CERF provided more than $22 million in rapid response grants to five countries in this category. The largest allocation of rapid response grants - $10 million - was given to the Humanitarian Country Team in the Democratic People’s Republic of Korea (DPRK) for some nine million people facing major food shortages after a harsh winter. WFP in DPRK received $7 million, the largest rapid response grant in this category. CERF also gave the country $5 million in the first underfunded round earlier in the year. The second largest grant - $5 million - was given to UNHCR in Pakistan in response to displacement.
Also in this category, more than $2.2 million of rapid response funds was given to UNHCR, UNFPA and WHO in Yemen, two-thirds of which went to the health sector, and one-third for protection activities. A further $3.6 million was given to seven UN agencies and IOM in Syria, $1.2 million of which was allocated to the health sector and $877,000 to IOM, UNICEF or United Nations Development Programme (UNDP) for protection activities.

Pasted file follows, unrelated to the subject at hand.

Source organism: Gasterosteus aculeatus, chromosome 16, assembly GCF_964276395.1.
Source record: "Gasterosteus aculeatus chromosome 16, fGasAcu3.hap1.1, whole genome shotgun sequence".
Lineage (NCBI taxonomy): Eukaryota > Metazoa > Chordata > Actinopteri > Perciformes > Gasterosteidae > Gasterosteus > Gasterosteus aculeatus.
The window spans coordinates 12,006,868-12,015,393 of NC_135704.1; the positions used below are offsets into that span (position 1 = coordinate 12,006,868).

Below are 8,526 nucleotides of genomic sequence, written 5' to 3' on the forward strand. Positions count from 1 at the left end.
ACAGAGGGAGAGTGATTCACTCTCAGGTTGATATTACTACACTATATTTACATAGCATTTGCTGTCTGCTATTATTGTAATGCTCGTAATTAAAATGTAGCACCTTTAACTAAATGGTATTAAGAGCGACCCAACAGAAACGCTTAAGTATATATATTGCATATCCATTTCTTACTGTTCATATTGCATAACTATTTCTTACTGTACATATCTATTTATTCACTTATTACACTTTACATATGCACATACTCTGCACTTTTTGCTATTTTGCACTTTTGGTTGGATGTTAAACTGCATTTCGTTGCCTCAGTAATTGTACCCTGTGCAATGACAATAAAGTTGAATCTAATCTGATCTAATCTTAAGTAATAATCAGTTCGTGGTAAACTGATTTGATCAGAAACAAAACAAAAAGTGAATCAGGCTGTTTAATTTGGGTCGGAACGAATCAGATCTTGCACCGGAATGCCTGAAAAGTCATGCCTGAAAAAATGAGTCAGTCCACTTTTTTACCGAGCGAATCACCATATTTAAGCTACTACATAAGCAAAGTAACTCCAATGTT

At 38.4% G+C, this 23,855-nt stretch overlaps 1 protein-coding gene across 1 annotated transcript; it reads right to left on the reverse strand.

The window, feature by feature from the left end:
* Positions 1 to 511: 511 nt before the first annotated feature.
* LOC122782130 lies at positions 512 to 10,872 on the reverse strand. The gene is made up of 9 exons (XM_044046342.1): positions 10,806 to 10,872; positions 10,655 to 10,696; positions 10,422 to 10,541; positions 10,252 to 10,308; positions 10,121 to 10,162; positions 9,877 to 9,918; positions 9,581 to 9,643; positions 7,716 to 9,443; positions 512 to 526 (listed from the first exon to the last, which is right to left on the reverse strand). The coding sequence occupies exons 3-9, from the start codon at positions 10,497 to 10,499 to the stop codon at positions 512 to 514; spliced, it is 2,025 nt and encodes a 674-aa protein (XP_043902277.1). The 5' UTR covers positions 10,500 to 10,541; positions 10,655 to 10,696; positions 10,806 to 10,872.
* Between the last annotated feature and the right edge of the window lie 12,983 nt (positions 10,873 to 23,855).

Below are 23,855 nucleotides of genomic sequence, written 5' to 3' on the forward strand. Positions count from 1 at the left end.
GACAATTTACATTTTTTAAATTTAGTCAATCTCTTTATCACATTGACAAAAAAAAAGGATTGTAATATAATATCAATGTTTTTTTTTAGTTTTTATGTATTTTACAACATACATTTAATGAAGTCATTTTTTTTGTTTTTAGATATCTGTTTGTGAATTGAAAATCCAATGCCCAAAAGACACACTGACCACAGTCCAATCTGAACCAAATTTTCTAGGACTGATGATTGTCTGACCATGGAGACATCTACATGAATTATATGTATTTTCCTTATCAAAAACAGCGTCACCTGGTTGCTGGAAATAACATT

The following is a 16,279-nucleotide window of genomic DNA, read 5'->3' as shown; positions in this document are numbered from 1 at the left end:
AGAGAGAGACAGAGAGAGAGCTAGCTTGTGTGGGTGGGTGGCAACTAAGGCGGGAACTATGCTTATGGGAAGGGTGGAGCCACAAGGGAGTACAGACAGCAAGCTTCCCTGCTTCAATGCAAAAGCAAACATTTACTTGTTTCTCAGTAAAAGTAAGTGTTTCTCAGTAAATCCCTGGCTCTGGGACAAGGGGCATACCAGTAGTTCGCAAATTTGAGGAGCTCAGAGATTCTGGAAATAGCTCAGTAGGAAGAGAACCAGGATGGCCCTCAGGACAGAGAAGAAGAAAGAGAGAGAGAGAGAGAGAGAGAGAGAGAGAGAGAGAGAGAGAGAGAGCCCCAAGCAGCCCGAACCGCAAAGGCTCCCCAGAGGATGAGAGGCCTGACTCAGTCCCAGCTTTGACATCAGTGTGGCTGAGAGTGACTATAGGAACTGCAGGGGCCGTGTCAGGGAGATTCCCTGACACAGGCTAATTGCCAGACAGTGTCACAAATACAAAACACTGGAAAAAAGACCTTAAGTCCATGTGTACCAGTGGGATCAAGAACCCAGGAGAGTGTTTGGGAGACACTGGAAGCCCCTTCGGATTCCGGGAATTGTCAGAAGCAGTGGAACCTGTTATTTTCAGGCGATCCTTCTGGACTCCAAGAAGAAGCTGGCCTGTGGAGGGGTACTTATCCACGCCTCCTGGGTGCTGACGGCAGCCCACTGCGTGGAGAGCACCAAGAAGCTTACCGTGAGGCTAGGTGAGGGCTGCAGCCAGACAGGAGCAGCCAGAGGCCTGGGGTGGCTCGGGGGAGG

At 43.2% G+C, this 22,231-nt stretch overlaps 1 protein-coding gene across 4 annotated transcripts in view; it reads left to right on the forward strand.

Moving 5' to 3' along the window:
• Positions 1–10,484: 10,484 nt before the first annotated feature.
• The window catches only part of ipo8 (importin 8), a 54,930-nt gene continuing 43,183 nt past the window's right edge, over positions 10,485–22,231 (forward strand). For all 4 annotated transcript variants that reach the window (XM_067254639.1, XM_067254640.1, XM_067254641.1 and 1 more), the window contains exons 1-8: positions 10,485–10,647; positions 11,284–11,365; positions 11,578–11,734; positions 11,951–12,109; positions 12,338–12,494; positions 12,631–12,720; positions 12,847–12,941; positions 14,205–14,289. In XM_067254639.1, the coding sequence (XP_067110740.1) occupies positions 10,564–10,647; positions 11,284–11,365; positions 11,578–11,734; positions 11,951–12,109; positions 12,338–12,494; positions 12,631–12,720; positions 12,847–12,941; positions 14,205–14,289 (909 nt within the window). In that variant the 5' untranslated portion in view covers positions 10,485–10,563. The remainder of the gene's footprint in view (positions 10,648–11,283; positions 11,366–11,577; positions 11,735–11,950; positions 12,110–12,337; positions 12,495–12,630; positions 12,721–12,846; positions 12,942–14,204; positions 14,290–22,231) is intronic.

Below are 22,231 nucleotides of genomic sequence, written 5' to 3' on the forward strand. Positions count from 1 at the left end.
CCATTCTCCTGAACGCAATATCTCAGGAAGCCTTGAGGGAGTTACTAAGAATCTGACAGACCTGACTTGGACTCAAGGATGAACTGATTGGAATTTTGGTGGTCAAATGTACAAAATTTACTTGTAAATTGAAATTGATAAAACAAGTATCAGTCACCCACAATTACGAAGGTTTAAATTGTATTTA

Preventing and combating disease and pests
More than $32 million - 8 per cent - of CERF funds were allocated to combat and prevent the outbreak of diseases in 2011. In January 2011, a grant of $10.3 million helped humanitarian agencies in Haiti respond to the most severe cholera outbreak in the country’s history, made worse by the humanitarian situation resulting from the January 2010 earthquake, structural poverty, and poor water, sanitation and hygiene conditions.